Public safety and personal safety are closely associated. Public safety deals with issues that lead to or prevent wellness for larger groups of people in an area, whereas personal safety is more about individual protections and accident prevention. Pollution is a public safety concern.
Public safety has a direct relationship to skateboarding, particularly skateboarding in the streets and public sidewalks. There are two common types of street skating: recreational and transportation, referred to as street skating and transportation skating, respectively. Recreational street skating is essentially skating in unsanctioned places that provide appropriate terrain. Transportion skating merely means using the skateboard as a means of getting to a particular destination. There are skateboards that are designed specifically for transportation skating (such as “longboards”), though a majority of skateboards are suitable for either (sometimes referred to as “short boards”). Both types of skating in public areas carry some unique risks to the public.
When people hear the term “street skating,” many envision a skateboarder dangerously weaving through groups of people. Yet collisions between skateboarders and non-skating pedestrians is not a well-documented problem. However, accidents involving a skateboarder and a motor vehicle are very serious. Nearly all fatal skateboarding accidents occur in public streets and sidewalks (as compared to a sanctioned skateboarding space). A majority of fatal skateboarding accidents occurring in the street involve a motor vehicle. Neither transportation skating or street skating were significantly more responsible for skateboarding-related fatalities in 2011.
It is common to describe skateparks in terms of public safety, but it is a delicate and potentially volatile topic. Proceed with caution and only with a good command of the material.
Quality-of-life is a general measurement of a community’s well-being. It is not an economic measurement. (Economic well-being is often expressed as “standard of living.”) Quality-of-life is a combination of measurable, or quantitative, measures and immeasurable, or qualitative, measures. One criticism of quality-of-life and standard of living measurements is that they do not account for environmental or social sustainability. New areas of research are frequently introduced to the general study of quality-of-life issues, such as life satisfaction, ecological footprint, and political or societal freedom. Skateparks address both of these concerns as they qualify as park space AND are environmentally sustainable.
Park and open space acreage per capita is often used by tourism and economic development professionals to promote target regions or communities. As such, skateparks are relevant to most quality-of-life topics. It is perfectly acceptable and common to describe skateparks in quality-of-life terms.
Traffic and Pollution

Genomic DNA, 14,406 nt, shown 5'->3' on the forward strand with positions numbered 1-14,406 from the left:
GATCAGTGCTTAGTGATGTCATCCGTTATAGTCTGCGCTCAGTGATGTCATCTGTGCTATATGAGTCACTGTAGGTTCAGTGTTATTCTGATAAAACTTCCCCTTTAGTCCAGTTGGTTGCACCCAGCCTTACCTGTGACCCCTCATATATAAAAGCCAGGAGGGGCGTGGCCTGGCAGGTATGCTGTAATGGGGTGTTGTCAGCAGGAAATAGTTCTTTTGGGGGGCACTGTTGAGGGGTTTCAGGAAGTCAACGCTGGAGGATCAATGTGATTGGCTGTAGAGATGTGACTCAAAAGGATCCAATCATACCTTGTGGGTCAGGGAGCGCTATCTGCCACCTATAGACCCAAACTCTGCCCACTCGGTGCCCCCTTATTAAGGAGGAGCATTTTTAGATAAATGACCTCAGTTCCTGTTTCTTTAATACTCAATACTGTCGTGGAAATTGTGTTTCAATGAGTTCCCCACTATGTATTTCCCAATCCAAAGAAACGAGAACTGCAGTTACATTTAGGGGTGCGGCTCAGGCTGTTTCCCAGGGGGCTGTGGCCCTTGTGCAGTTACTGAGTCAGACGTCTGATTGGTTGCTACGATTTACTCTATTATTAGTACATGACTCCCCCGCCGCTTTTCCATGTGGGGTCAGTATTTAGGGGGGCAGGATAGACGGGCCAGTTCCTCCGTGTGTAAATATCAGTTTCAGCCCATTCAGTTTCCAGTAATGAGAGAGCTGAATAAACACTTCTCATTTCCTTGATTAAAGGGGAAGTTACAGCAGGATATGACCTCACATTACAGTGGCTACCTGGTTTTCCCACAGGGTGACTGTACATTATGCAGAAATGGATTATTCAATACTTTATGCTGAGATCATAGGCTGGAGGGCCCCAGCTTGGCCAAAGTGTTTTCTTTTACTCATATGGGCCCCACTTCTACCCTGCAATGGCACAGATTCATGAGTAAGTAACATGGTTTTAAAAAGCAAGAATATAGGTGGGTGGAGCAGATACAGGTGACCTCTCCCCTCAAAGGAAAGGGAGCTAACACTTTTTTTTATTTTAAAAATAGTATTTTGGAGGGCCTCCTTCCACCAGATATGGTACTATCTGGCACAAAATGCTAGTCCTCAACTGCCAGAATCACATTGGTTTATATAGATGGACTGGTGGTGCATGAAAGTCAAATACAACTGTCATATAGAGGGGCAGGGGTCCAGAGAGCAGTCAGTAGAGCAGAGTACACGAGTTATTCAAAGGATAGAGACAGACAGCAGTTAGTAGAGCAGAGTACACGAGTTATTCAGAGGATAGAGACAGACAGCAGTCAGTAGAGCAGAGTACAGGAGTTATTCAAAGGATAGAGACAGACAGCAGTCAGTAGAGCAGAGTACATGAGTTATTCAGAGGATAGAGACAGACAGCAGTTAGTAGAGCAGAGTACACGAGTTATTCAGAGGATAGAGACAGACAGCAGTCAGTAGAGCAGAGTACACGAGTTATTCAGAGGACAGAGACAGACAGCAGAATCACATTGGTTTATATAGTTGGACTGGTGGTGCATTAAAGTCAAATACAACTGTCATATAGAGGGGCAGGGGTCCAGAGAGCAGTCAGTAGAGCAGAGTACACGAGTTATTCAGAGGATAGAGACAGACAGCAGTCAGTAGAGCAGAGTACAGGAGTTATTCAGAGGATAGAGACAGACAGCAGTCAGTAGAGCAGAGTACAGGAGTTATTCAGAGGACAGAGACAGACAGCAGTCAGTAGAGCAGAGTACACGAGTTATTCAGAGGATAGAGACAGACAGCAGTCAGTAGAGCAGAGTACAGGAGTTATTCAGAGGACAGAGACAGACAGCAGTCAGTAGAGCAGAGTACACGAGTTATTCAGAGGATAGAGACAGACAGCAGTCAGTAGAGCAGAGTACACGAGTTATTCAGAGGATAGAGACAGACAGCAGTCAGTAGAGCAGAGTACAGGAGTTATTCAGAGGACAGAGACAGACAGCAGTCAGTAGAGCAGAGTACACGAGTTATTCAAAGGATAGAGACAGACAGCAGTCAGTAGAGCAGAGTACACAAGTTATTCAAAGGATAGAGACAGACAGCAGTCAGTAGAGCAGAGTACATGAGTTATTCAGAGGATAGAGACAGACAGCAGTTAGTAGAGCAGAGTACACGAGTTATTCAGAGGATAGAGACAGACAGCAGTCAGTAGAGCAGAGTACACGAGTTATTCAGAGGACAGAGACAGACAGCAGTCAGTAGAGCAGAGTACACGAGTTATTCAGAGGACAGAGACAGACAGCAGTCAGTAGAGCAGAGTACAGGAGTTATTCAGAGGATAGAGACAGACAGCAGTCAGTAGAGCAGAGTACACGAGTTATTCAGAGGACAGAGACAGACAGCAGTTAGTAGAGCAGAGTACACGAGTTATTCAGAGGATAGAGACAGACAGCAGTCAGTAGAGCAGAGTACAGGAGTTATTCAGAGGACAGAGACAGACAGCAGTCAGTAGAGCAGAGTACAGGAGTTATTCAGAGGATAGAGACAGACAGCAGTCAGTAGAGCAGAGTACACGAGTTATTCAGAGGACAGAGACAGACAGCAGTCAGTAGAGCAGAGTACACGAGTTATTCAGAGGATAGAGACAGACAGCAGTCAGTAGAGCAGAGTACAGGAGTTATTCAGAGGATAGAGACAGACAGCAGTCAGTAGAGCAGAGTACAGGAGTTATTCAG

Traffic is a common problem that cities everywhere are constantly addressing. There are several ways to address this: build new roads or widen existing ones; encourage carpooling; improve public transit; or even support development so that people don’t need to travel as far to get to the places they need to go. Skateboarding doesn’t appear to have a direct connection, especially considering that most skaters are too young to drive (and therefore don’t contribute to the traffic problem).
However, skateboarding is a green form of urban transportation. For the same reasons that a city might consider bike lanes, they should consider ways to encourage skateboarding. Allowing skaters to share bike lanes is one solution that many cities are turning to. This gets people using skateboards for transportation off the sidewalks (where they tend to frighten pedestrians), and away from motor vehicles. This also relates to quality-of-life concerns because it is an issue of public comfort.
Encouraging skateboarding puts fewer cars on the road even when those individuals may not be driving. By encouraging green forms of transportation, fewer people will be in cars. A skateboarder, in conjunction with a viable public transit system, can get anywhere in a city that they are comfortable… all without ever getting in a car.
Concrete skateparks are sometimes perceived by environmentalists as the wrong direction because they represent more paved areas. In fact, skateparks require less maintenance and have a smaller ecological footprint than a lawn of the same size. Skateparks do not require water, aeration, mowing, or fertilizer.
It’s no secret that cities across the nation are broke. All kinds of public services that used to be taken for granted are facing dramatic funding cutbacks. Libraries, police, parks, fire, and transportation are all fighting for every penny. A significant amount of the funds they’re all fighting for come from local home sales and business taxes. When business is good, those businesses pay more taxes, and people move into town for work or buy nicer homes because their businesses are doing well. Economic development is all about kicking this process into high gear.
Skateboarding does several things for economic development. Skateparks raise quality of life in the areas they serve, but they also allow youth in those neighborhoods to recreate close to home. This creates a desirable neighborhood for those residents, and incubates a sense of provincial pride. When someone doesn’t care for their neighborhood, they are less likely to use its services or patronize local businesses.
 Simon, Powell, and Swann (2004), National Center for Injury Prevention and Control
 Alliance for Excellent Education, March 2012
 Monitoring the Future, Overview of Key Findings, 2011
 National Gang Center, www.nationalgangcenter.gov
 National Gang Center, www.nationalgangcenter.gov
 US Department of Health and Human Services, 1997
 National Association of Social Workers, 1992
 YouthCare, Inc. 1998
 Greene J., Ringwalt, Kelly, Iachan, and Cohen, 1995
 Skaters for Public Skateparks Fatality Study 2011